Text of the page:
As ransomware attacks continue to cripple corporate networks, perhaps the outcome of the Colonial Pipeline hack can serve as a glimmer of hope for our collective fight against cybercriminals. The new Ransomware and Digital Extortion Task Force, which targets the entire ransomware criminal ecosystem, has shown it can exploit the transparent nature of the Bitcoin blockchain to intercept stolen funds from crypto wallets. As a result, federal law enforcement can more effectively disrupt the financial infrastructure that ransom groups rely on to carry out their attacks.

Executing similar responses more consistently could significantly hinder ransomware's impact on the public and private sectors. By forcing extortionists to pause their attacks and develop new methods for accepting ransom payments, corporations will have time to improve their cybersecurity posture by investing in best-in-class technologies and adopting new cyber-defense approaches. The quick formation of the Task Force exemplifies the federal government's high prioritization on monitoring cryptocurrency funds exchanged by cybercriminals. We expect that the increased monitoring, coupled with weighing pressures for tighter cryptocurrency regulations, will make it exceedingly challenging for hackers to liquidate their crypto assets.

The magnified attention on ransomware operations has intensified pressure on host countries to crack down on cybercrime, causing several ransomware groups to cease or scale back operations. Along with DarkSide, ransomware gangs such as Babuk, AKO, Everest, and Avaddon all have recently shut down or gone private. Additionally, various major cybercriminal forums — which are leveraged by criminal groups to advertise their services, find partners, and share information — have shifted their policies regarding ransomware. Several hacking forums have banned or discouraged the discussion of ransomware, prohibited ransomware ads, and/or forbidden recruitment for ransomware-as-a-service affiliate programs.

The other element of the US government's offensive approach against ransomware has been an increased focus on improving the nation's cyber defenses. President Biden's cybersecurity Executive Order promotes the idea that collective defense and public-private collaboration are vital to countering the proliferation of cyberattacks against US critical infrastructure. The Colonial Pipeline shutdown highlighted the vulnerability of our nation's infrastructure to cyberattacks, as well as how debilitating such a disruption of services can be to the country.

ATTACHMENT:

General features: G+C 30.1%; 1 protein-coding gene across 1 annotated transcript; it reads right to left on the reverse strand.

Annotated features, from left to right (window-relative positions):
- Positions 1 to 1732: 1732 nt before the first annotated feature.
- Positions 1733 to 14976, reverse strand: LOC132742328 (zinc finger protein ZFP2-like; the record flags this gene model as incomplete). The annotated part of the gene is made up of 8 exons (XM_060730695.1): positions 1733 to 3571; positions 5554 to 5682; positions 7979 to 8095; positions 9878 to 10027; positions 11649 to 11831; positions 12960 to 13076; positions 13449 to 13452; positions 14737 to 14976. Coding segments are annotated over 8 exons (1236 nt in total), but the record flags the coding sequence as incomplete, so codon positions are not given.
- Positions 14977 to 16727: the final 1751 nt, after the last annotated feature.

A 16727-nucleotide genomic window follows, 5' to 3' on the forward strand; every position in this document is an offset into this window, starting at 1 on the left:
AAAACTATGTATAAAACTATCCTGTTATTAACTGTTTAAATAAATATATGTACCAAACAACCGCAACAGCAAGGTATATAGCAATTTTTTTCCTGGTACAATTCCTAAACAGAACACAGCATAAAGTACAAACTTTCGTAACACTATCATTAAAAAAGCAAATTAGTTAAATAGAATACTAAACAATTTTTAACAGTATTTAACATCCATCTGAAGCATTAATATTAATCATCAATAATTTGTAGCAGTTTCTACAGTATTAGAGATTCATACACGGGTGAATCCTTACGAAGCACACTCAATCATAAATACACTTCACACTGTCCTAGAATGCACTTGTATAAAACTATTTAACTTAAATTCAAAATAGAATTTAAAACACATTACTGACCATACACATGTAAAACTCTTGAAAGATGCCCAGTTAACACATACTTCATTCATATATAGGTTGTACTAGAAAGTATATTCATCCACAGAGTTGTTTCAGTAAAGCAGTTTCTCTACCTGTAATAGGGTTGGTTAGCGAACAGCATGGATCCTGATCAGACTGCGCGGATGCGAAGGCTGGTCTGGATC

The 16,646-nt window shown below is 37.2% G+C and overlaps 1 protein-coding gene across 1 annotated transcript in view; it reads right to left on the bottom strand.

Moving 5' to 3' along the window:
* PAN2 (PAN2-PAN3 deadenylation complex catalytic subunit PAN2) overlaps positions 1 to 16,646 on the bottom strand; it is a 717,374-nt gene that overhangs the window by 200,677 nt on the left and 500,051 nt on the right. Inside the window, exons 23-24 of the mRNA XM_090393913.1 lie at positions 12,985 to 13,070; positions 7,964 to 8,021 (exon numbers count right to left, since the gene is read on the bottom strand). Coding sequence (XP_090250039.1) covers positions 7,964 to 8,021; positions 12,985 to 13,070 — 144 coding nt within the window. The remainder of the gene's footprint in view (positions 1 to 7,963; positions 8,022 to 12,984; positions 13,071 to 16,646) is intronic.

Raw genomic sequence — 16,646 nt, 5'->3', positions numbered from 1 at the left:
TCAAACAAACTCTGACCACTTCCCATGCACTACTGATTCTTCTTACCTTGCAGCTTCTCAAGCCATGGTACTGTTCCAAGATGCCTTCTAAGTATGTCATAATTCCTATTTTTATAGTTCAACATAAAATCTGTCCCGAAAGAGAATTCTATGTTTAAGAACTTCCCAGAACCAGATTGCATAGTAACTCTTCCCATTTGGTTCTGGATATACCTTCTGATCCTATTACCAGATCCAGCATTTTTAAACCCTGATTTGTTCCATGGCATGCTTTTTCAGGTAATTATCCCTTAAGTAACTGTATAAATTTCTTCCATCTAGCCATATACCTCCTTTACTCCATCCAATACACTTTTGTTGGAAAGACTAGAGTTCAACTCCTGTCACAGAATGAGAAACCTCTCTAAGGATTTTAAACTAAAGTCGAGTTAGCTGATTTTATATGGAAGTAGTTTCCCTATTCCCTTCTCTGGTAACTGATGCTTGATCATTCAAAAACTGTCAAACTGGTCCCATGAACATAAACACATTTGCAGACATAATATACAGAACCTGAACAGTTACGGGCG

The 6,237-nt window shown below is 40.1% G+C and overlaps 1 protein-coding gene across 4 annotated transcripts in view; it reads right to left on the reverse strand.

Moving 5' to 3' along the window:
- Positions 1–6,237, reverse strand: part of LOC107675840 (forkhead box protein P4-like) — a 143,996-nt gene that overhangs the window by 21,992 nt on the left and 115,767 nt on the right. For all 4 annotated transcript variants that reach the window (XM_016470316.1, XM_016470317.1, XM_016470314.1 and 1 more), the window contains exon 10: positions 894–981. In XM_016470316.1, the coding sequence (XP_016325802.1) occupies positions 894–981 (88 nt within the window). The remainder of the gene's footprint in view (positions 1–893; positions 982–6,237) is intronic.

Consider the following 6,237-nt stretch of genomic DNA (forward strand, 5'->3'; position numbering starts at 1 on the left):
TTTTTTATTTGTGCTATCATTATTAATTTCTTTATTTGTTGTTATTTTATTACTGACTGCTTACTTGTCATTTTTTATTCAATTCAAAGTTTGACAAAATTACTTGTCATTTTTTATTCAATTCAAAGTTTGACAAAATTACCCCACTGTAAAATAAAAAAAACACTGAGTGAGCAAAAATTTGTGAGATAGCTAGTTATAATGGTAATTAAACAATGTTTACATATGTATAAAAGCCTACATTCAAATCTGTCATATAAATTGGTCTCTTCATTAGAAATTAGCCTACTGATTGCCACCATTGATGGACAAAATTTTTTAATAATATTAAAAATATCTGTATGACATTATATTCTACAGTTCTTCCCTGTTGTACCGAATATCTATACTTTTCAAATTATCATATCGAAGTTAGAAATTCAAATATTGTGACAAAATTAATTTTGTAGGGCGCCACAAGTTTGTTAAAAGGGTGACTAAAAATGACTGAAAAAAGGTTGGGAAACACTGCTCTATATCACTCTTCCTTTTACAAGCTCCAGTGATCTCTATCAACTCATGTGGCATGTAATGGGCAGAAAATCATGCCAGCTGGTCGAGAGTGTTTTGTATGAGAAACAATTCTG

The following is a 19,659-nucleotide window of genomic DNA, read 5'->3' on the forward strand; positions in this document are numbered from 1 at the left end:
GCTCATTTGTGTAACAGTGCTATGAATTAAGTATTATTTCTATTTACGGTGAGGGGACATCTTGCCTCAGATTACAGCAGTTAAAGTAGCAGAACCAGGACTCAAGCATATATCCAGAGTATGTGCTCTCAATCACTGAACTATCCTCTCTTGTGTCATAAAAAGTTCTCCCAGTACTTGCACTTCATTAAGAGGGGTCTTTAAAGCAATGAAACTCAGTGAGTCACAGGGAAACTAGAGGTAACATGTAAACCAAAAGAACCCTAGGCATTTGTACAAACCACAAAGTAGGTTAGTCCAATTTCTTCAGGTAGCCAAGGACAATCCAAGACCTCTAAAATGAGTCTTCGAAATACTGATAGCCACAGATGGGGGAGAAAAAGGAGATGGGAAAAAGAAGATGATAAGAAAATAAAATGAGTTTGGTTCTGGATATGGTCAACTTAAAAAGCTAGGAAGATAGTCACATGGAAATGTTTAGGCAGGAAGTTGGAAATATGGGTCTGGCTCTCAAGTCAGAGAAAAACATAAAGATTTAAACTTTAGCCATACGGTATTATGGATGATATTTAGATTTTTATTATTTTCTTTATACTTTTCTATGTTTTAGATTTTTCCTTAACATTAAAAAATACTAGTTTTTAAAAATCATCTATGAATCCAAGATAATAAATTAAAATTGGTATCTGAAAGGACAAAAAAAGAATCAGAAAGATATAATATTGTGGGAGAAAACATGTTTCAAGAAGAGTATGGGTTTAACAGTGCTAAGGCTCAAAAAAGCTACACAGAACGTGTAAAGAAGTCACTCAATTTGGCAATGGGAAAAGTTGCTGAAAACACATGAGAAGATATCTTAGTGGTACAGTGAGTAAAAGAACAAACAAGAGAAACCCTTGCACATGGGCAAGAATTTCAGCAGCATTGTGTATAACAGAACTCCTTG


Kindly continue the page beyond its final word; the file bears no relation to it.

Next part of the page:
The need for improved cybersecurity across the nation is abundantly clear. By uniting private companies with the federal agencies that are subverting the foundations of criminal cryptocurrency operations, the cybersecurity industry may just be able to beat ransomware gangs at their own notorious game.

About the Author(s)

Morgan Demboski and Alexander J. Parella

Threat Intelligence Analyst, IronNet Cybersecurity / Threat Hunter, IronNet Cybersecurity

Morgan Demboski is a Threat Intelligence Analyst for IronNet Cybersecurity and is currently pursuing a Master's degree in Intelligence and Security Studies and a Graduate Certificate in Intelligence Analysis through The Citadel in Charleston, SC. She is also Co-Director of Communications at The Prosecution Project (tPP), a long-term, Open-Source Intelligence research platform tracking and analyzing felony criminal cases involving illegal political violence occurring in the US since 1990. She graduated from Miami University in May 2020 with a degree in Social Justice Studies (concentration in Crime & Law) and a minor in Political Science. 

Alexander J. Parella is an IronNet Cybersecurity Threat Hunter responsible for triaging network traffic as a customer-facing network defense analyst. Alex specializes in network traffic analysis (based on behavioral analytics), threat intelligence, machine learning, and blockchain technology. He holds a bachelor's degree in computer science from Boston University.